I’ve been an entrepreneur for over 20 years at this point, having started my first company (Spunlogic) as a 21-year old. When Raj and I started Spun, we were babies! (proof)
I tell people that the first five years of building Spunlogic, I was not only figuring out how to run a company, but also how to be an adult! I knew nothing about leadership, business, sales, marketing, <insert just about any word here>, etc, and I often look back at that time wondering… how the heck did we do it?!
Luckily, we had a never-quit mentality and we made our way through. I’d never trade the experiences we had during that time, but I do look back with experience and think, if I only knew these things we would have such an easier time of it!
Things I know now (at 42) that I wish I knew when I was 20
The importance of time
Today, I focus an enormous amount of energy making sure that I’m spending my time on the right things. I wish I had known the importance of time management for a leader when I was younger. Part of the issue was, back then, I had very few things taking me away from working on my business. I could work 12+ hour days, including weekends, because I was young and loved what I was doing. I did not have a family yet and put building my company over pretty much everything else. But even with almost limitless time during the week, if I had been more focused I would have been far more successful, far sooner.
### Pro tip for younger me: Build your Operating System and live by it
Only do the things only you can do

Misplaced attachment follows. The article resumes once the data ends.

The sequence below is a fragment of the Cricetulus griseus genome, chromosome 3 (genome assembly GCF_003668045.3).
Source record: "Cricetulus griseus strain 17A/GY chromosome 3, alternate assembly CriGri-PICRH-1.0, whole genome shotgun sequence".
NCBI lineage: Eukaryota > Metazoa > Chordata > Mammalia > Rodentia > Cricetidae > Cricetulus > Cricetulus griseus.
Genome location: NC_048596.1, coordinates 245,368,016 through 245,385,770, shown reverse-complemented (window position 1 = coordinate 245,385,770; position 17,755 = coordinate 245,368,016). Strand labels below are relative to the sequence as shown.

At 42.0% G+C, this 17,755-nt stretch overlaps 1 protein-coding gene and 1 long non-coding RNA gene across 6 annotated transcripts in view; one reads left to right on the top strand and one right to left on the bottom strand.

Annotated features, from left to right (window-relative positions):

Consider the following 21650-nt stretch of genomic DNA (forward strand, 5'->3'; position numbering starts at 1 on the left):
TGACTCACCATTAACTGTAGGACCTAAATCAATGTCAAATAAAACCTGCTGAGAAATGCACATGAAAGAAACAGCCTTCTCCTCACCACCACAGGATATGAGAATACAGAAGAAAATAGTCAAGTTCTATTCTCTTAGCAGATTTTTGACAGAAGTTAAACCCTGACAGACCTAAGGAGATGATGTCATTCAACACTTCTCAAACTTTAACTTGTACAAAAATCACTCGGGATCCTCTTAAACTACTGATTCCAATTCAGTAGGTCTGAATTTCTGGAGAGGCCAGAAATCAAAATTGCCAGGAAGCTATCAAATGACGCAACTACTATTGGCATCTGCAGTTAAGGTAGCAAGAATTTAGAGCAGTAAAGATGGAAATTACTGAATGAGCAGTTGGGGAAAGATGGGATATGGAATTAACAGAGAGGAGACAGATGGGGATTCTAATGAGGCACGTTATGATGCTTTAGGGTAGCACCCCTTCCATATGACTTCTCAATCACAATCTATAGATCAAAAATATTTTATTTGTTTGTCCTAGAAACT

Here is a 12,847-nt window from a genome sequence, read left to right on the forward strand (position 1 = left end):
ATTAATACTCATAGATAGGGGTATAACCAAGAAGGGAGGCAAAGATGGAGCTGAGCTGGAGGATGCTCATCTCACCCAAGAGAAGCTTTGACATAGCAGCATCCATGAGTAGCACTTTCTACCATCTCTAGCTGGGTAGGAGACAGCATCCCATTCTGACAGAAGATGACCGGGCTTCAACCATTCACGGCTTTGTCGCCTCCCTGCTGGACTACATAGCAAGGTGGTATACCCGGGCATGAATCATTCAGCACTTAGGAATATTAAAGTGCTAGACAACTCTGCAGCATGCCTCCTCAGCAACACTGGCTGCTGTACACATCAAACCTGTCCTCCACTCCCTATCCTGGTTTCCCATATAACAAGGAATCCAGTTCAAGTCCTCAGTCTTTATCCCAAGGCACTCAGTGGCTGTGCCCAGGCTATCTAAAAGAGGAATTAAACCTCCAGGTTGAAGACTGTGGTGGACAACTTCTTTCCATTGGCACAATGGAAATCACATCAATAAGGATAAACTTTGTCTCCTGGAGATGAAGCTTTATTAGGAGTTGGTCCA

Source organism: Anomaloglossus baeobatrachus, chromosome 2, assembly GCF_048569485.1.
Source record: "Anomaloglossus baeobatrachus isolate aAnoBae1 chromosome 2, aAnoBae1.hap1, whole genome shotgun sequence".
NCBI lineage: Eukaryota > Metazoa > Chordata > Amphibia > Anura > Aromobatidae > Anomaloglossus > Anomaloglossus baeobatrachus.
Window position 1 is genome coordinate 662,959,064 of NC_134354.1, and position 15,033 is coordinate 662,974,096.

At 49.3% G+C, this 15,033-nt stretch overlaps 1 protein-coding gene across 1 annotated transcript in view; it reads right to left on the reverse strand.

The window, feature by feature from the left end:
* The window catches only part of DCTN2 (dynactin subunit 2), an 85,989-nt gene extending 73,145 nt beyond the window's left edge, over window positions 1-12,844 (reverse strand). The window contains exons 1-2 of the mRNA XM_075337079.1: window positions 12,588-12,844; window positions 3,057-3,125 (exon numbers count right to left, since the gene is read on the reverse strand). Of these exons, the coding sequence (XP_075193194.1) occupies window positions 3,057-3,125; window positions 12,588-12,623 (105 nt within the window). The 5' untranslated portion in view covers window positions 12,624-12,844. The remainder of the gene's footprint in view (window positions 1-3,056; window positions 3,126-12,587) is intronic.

Speaking of time management, one key I’ve learned is to try hard to only do the things that only I can do. At Dragon Army, there are a few things that I can do better than everyone else. To be clear, there aren’t many things like this, as we’ve worked hard to bring in an incredible, talented team. But there are a few things that my experience has allowed me to become really good at, and its imperative that I work hard to spend my time on those things.
One big benefit of this is that it allows my team members to grow, because I’m constantly delegating things to them that I’m not great at. This allows them to build new skills and develop as leaders.
### Pro tip for younger me: Figure out what you’re great at, and try to only do that and learn to delegate
Build people and teams, not companies
This is a BIG one that I did not appreciate until I started Dragon Army. It’s one thing to build a ‘company’, and an entirely different thing to build a cohesive, high-powered team. A team that fights against the 5 dysfunctions, that is built on trust and a higher Purpose, can accomplish incredible things.
At Spunlogic and Engauge (my first two companies) we did not have a defined Purpose. Nor did we have Values that we lived toward. We focused too much on business results and too little on team development and unity. We did hire great people, and tried to be fun, but that is only one step to building a highly functioning team.
At Dragon Army, its the complete opposite. We work harder on the people side of the business than we do on the operational side of the business, and in doing this I’ve experienced faster growth than ever before. Our people truly come first and we live that every day, not just when its convenient.
~ photo by @jhnyc